Wednesday, March 23, 2011

Flue Warming

Who knew you had to warm the flue when you start a fire in your home's fireplace?  It was certainly news to me.

Our winter has been especially cold this year, so when the children asked me to build a fire it sounded like a brilliant idea.  I gathered the kindling, secured the larger split logs and set about building a fire.  HoneyBunny and LoveBug cheered when the kindling lit and then coughed as the room rapidly filled with smoke.  My first thought was that I didn't open the flue, so I checked.  It was open.  Hmmm...  After several attempts at building a successful fire in our fireplace and instead turning our den into a smokehouse it was definitely time to get more information.

The good news is that I can build a fire and I have also learned that I can put one out too.  As I watched our den fill with smoke that refused to go up the chimney I raced to get water and put the source of the smoke out.  I sent the children upstairs while I dealt with the problem.  With negative temperatures outside I was forced to open the windows and bring in a fan to help the smoke find its way out of our home.  I gathered the now soaked wood out of the firebox and put it out on the porch, closed the windows, turned off the fan and walked out of the den feeling a cloud of defeat settle around me as all 4 children looked at me with sad faces.

I immediately sat down to search the internet for the answer.  After reading and reading the misadventures of others and their smoke issue I still didn't have an answer.  I had already read that houses were built too air tight now causing them to fill with smoke because it couldn't draw up the chimney.  That wasn't our problem because our home is over 40 years old.  I knew the flue had been opened.  I knew the fire was set back far enough in the firebox.  I was just about to give up and then I saw it ... the post that answered our needs.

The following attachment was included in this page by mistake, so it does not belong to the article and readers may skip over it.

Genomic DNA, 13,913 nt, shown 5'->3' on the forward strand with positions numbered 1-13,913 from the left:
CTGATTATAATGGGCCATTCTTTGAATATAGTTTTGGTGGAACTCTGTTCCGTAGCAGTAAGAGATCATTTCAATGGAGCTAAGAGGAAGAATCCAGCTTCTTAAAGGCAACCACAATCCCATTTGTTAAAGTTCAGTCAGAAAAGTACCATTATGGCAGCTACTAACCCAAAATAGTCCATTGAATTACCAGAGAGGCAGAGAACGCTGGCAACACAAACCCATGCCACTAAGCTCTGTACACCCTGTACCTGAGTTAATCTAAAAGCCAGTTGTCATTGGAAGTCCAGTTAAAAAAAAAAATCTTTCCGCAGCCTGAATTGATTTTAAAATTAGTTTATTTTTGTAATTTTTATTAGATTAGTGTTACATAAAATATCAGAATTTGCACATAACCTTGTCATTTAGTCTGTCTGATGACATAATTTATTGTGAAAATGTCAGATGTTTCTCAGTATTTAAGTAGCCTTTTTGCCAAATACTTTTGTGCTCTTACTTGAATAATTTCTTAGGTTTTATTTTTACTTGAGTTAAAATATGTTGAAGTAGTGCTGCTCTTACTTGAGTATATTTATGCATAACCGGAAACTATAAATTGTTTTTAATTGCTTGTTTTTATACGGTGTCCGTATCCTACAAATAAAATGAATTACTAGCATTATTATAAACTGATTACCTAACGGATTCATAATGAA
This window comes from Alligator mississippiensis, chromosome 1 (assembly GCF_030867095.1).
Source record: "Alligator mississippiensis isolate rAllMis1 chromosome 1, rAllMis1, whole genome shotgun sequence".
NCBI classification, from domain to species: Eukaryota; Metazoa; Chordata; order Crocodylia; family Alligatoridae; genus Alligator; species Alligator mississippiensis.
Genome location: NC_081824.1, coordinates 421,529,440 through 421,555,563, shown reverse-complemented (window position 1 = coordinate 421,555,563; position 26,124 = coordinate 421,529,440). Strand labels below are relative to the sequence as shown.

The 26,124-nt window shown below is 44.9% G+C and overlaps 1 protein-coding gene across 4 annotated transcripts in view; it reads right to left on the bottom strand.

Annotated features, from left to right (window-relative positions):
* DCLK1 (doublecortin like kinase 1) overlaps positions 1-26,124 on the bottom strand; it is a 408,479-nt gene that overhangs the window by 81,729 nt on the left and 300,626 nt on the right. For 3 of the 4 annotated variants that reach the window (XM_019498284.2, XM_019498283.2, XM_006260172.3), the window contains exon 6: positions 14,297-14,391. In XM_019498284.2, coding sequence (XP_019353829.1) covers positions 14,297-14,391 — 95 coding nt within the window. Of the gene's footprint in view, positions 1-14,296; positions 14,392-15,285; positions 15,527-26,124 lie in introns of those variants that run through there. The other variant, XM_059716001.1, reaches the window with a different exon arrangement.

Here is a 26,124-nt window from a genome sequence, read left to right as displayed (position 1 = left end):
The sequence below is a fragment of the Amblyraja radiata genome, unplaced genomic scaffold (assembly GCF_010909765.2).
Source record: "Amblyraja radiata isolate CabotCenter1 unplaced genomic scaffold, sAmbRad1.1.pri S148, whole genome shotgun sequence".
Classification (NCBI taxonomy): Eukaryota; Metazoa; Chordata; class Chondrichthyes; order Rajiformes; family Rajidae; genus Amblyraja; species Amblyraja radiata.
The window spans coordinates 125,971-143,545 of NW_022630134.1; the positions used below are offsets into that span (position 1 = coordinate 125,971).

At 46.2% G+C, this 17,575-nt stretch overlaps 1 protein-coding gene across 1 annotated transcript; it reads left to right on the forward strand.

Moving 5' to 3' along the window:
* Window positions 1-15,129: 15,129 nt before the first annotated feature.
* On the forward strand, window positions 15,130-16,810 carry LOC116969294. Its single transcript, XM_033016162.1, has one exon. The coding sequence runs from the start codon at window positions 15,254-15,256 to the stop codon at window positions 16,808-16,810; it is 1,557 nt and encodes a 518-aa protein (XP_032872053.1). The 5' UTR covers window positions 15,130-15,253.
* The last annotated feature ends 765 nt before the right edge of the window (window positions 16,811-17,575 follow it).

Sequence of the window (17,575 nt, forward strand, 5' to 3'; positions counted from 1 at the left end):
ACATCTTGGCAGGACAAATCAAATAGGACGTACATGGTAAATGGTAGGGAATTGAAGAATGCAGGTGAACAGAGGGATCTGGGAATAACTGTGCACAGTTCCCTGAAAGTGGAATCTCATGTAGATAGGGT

As I read I learned how to take newsprint (or cardboard), light it and hold it up near the flue opening to warm the duct.  I had already put the children to bed, so I decided to try it again.  I gathered my supplies adding a piece of newsprint this time and set about my task.

I lit the newsprint, held it up to the flue opening (not close enough to risk the chimney catching) and listened as it popped and moaned.  At one point I did become concerned about the noise, but held fast to the plan.  Now to test it.  I built a small fire with the new kindling and stood back watching it.  I expected  the smoke to come billowing out again, but to my great surprise it went up the chimney.  As I added more wood to the fire I kept expecting the smoke to start to fill the room, but it never did.

I've now taught my darling about warming the flue and the children watch me do it every time we build a fire.  At least I can rest assured that they will always know to warm the flue before starting a fire in a wood burning fireplace.

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